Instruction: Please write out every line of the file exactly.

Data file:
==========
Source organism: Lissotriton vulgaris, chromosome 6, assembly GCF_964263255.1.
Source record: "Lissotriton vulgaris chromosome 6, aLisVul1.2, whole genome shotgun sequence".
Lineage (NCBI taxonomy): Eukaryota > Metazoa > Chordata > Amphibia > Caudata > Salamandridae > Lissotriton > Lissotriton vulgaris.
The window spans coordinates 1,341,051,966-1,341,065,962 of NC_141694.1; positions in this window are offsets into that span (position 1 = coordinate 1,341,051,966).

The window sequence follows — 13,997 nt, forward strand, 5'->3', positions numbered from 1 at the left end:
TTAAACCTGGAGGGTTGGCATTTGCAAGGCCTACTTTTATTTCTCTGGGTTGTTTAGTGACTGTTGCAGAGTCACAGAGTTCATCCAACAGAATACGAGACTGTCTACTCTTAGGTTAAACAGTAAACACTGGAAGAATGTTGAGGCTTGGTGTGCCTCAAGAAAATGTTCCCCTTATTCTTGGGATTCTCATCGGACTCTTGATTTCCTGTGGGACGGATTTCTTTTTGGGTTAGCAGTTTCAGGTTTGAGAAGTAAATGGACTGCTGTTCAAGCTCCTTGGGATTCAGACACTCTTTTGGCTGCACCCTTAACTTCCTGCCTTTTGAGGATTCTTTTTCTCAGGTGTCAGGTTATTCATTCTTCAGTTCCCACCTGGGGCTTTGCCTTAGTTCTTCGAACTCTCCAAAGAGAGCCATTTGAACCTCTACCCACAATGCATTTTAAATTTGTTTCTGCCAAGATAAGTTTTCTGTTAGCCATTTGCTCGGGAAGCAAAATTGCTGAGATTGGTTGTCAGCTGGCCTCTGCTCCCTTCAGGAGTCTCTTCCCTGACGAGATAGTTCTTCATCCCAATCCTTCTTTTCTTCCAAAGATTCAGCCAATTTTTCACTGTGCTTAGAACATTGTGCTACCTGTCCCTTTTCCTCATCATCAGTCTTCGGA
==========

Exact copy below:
Source organism: Lissotriton vulgaris, chromosome 6, assembly GCF_964263255.1.
Source record: "Lissotriton vulgaris chromosome 6, aLisVul1.2, whole genome shotgun sequence".
Lineage (NCBI taxonomy): Eukaryota > Metazoa > Chordata > Amphibia > Caudata > Salamandridae > Lissotriton > Lissotriton vulgaris.
The window spans coordinates 1,341,051,966-1,341,065,962 of NC_141694.1; positions in this window are offsets into that span (position 1 = coordinate 1,341,051,966).

The window sequence follows — 13,997 nt, forward strand, 5'->3', positions numbered from 1 at the left end:
TTAAACCTGGAGGGTTGGCATTTGCAAGGCCTACTTTTATTTCTCTGGGTTGTTTAGTGACTGTTGCAGAGTCACAGAGTTCATCCAACAGAATACGAGACTGTCTACTCTTAGGTTAAACAGTAAACACTGGAAGAATGTTGAGGCTTGGTGTGCCTCAAGAAAATGTTCCCCTTATTCTTGGGATTCTCATCGGACTCTTGATTTCCTGTGGGACGGATTTCTTTTTGGGTTAGCAGTTTCAGGTTTGAGAAGTAAATGGACTGCTGTTCAAGCTCCTTGGGATTCAGACACTCTTTTGGCTGCACCCTTAACTTCCTGCCTTTTGAGGATTCTTTTTCTCAGGTGTCAGGTTATTCATTCTTCAGTTCCCACCTGGGGCTTTGCCTTAGTTCTTCGAACTCTCCAAAGAGAGCCATTTGAACCTCTACCCACAATGCATTTTAAATTTGTTTCTGCCAAGATAAGTTTTCTGTTAGCCATTTGCTCGGGAAGCAAAATTGCTGAGATTGGTTGTCAGCTGGCCTCTGCTCCCTTCAGGAGTCTCTTCCCTGACGAGATAGTTCTTCATCCCAATCCTTCTTTTCTTCCAAAGATTCAGCCAATTTTTCACTGTGCTTAGAACATTGTGCTACCTGTCCCTTTTCCTCATCATCAGTCTTCGGA